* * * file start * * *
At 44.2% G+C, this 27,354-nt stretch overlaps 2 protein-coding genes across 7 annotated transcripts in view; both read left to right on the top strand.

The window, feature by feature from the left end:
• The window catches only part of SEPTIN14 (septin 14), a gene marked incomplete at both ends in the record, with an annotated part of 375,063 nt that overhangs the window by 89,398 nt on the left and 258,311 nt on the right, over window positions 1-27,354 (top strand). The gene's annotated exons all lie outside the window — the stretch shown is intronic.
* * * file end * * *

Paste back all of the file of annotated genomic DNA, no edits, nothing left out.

At 44.2% G+C, this 27,354-nt stretch overlaps 2 protein-coding genes across 7 annotated transcripts in view; both read left to right on the top strand.

The window, feature by feature from the left end:
• The window catches only part of SEPTIN14 (septin 14), a gene marked incomplete at both ends in the record, with an annotated part of 375,063 nt that overhangs the window by 89,398 nt on the left and 258,311 nt on the right, over window positions 1-27,354 (top strand). The gene's annotated exons all lie outside the window — the stretch shown is intronic.